In accordance with yet another aspect of the present invention, the toy may comprise a skateboard, and the means for supporting the wheel then comprises a wheeled skateboard truck having a king pin and an axle bushing oriented perpendicularly to the king pin. The plate means in this embodiment is secured to the truck by the king pin so as to be substantially perpendicular thereto and extending laterally almost the entire width of the axle bushing.
Various objects, features and attendant advantages of the present invention will be more fully appreciated as the same becomes better understood from the following detailed description of the present invention when considered in connection with the accompanying drawings, in which:
FIG. 1 is a bottom view of one end of a wheeled skateboard which illustrates a preferred embodiment of the present invention;
FIG. 2 is a cross-sectional view of the skateboard illustrated in FIG. 1 and taken along line 2--2 thereof;
FIG. 3 is an enlarged, broken and partly sectional view illustrating the preferred embodiment of the present invention in operation;
FIG. 4 is a perspective, exploded view which illustrates the preferred construction and mounting of the present invention on the skateboard of FIG. 1;
FIG. 5 is a plan view of a preferred embodiment of one of the components of the present invention;
FIG. 6 is a cross-sectional view of the component illustrated in FIG. 5 and taken along line 6--6 thereof;
FIG. 7 is a plan view of a preferred embodiment of another component of the present invention; and
FIG. 8 is a cross-sectional view of the component illustrated in FIG. 7 and taken along line 8--8 thereof.
Referring to the drawings, wherein like reference numerals represent identical or corresponding parts throughout the several views, and more particularly to FIGS. 1, 2 and 4 thereof, a preferred embodiment of the noise-making device of the present invention is indicated generally by reference numeral 10. Noisemaker 10 is illustrated and will be described hereinafter as mounted to the wheeled truck 12 of a skateboard 16, although it will be understood by a person of ordinary skill in the art that the noisemaker 10 may be mounted to other wheeled structures. The specific components and operation of noisemaker 10 will be described in greater detail hereinafter.
The wheeled truck of the skateboard is indicated generally by reference numeral 12 and is shown fastened to the underside 14 of the front or rear end of a skateboard 16. In this regard, the noisemaker 10 of the present invention may be utilized in conjunction with either the front truck, rear truck, or both, of skateboard 16. However, for the purpose of description and explanation, only one such truck 12 need be illustrated and described.
The wheeled truck 12 is standard and well-known in the skateboard art and typically comprises a mounting plate 18 which is secured to the underside 14 of board 16 by, for example, screws 20. A shock-absorbing cushion 22 may be interposed between plate 18 and underside 14.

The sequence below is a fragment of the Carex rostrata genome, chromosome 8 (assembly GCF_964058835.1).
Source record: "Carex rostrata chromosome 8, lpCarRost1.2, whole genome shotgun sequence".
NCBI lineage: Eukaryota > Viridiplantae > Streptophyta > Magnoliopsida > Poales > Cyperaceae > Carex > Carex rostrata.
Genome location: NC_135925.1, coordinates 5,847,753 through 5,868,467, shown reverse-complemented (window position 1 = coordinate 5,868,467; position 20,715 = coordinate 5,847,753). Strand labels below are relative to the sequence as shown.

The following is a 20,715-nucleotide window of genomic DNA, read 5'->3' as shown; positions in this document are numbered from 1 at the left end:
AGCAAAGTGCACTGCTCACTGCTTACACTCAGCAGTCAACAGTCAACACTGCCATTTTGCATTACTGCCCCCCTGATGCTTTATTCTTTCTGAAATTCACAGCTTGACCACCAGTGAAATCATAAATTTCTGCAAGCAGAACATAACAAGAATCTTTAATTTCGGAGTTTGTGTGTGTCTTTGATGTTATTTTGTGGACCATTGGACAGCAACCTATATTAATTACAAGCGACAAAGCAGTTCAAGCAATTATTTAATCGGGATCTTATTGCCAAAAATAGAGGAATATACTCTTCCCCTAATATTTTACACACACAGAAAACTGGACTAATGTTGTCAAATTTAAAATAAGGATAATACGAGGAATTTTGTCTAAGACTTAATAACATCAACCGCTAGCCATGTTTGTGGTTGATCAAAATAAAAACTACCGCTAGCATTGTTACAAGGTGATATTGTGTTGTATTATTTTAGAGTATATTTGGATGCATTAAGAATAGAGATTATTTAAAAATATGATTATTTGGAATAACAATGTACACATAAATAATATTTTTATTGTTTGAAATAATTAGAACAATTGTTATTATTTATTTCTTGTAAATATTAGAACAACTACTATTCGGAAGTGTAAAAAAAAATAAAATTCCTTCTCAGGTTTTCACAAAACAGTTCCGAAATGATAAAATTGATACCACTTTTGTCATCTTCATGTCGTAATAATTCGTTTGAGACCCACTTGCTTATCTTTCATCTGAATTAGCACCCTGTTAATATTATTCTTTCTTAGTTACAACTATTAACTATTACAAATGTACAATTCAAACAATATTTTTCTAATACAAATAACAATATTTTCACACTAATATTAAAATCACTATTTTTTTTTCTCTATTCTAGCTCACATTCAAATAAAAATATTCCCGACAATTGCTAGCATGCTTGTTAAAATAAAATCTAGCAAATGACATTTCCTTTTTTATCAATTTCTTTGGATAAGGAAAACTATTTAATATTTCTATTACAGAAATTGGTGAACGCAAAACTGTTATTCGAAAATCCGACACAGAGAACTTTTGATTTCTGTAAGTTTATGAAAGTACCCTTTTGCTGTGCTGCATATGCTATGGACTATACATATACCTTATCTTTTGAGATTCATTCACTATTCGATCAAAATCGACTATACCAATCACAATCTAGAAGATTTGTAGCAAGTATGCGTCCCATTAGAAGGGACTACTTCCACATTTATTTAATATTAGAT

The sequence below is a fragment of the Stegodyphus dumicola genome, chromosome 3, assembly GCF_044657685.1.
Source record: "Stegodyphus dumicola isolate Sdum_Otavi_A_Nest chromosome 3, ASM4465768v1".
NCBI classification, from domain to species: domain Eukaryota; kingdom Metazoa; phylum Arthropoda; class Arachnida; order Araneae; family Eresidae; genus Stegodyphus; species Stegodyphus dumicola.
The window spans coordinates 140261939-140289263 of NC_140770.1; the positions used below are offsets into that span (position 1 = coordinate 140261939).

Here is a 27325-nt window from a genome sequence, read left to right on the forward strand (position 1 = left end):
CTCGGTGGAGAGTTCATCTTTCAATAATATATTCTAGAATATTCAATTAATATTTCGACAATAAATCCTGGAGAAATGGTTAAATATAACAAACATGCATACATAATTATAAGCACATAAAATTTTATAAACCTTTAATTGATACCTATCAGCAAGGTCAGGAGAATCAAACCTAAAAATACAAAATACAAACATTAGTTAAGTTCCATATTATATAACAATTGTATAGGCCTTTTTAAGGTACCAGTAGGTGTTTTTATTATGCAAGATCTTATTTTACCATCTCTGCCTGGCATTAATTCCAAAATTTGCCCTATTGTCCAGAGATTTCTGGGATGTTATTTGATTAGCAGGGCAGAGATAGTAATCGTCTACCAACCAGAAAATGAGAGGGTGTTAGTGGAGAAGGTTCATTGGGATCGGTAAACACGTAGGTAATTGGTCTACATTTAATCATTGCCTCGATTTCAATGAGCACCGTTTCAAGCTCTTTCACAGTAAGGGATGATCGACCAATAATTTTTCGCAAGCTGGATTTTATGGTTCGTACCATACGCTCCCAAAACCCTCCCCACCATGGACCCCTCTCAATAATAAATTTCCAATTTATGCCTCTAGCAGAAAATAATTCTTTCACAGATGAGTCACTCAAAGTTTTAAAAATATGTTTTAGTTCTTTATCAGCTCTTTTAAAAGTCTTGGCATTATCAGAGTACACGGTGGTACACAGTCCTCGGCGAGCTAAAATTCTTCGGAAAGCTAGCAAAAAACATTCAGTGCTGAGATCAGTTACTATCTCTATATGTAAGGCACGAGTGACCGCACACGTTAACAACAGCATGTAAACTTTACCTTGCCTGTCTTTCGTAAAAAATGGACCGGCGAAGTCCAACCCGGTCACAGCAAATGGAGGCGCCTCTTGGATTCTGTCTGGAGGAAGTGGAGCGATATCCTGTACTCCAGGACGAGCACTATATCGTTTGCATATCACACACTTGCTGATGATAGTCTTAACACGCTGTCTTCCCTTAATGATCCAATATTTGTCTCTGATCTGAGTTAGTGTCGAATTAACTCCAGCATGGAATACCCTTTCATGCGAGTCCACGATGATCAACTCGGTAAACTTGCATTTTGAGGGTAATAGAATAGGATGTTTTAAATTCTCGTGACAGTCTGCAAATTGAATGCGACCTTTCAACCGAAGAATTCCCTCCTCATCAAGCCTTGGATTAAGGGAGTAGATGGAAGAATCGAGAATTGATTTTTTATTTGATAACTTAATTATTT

Extending from the mounting plate 18 is an axle support base 24 from one end of which angularly extends a bushing support rod 27 (FIG. 1). Bushing support rod 27 terminates in an axle bushing 26 which includes a round, apertured flange 28 extending laterally therefrom.
The apertured flange 28 is secured to axle support base 24 by a threaded bolt 30 which is sometimes known in the skateboard art as a king pin. The king pin 30 is received by threads formed in base 24.
A pair of shock-absorbing resilient washers 32 and 34 are positioned one on each side of apertured flange 28, and a flat steel retaining washer 36 is normally positioned between resilient washer 32 and the head of king pin 30.
Extending through axle bushing 26 is an axle 38 having threaded ends for mounting a pair of wheels 40 and 42 thereon. The wheels 40 and 42 may be manufactured of any suitable material, and normally include roller bearings 44 and 46 therewithin. A nut 48 secures the wheel 40 to axle 38. It should be noted that each wheel 40 and 42 includes an inner, ring-shaped end surface 50 and 52, respectively, which are substantially parallel to one another and are perpendicular to the axis of axle 38.
The foregoing structure of wheeled truck 12 is standard and does not constitute the present invention.
The noisemaker 10 of the present invention includes two separate and distinct components, one of which rotates with a wheel, the other of which is stationary. The stationary component is illustrated with greater particularity in FIGS. 7 and 8 and is seen to comprise a thin metal flexible plate 54 having a mounting aperture 56 formed centrally therein. Plate 54 preferably includes straight side edges 58 and 60 which define the width of plate 54 as extending almost the entire width of axle bushing 26, as will become apparent hereinafter. Plate 54 also preferably includes curved front and rear edges 62 and 64 for added resiliency, as will be explained hereinafter.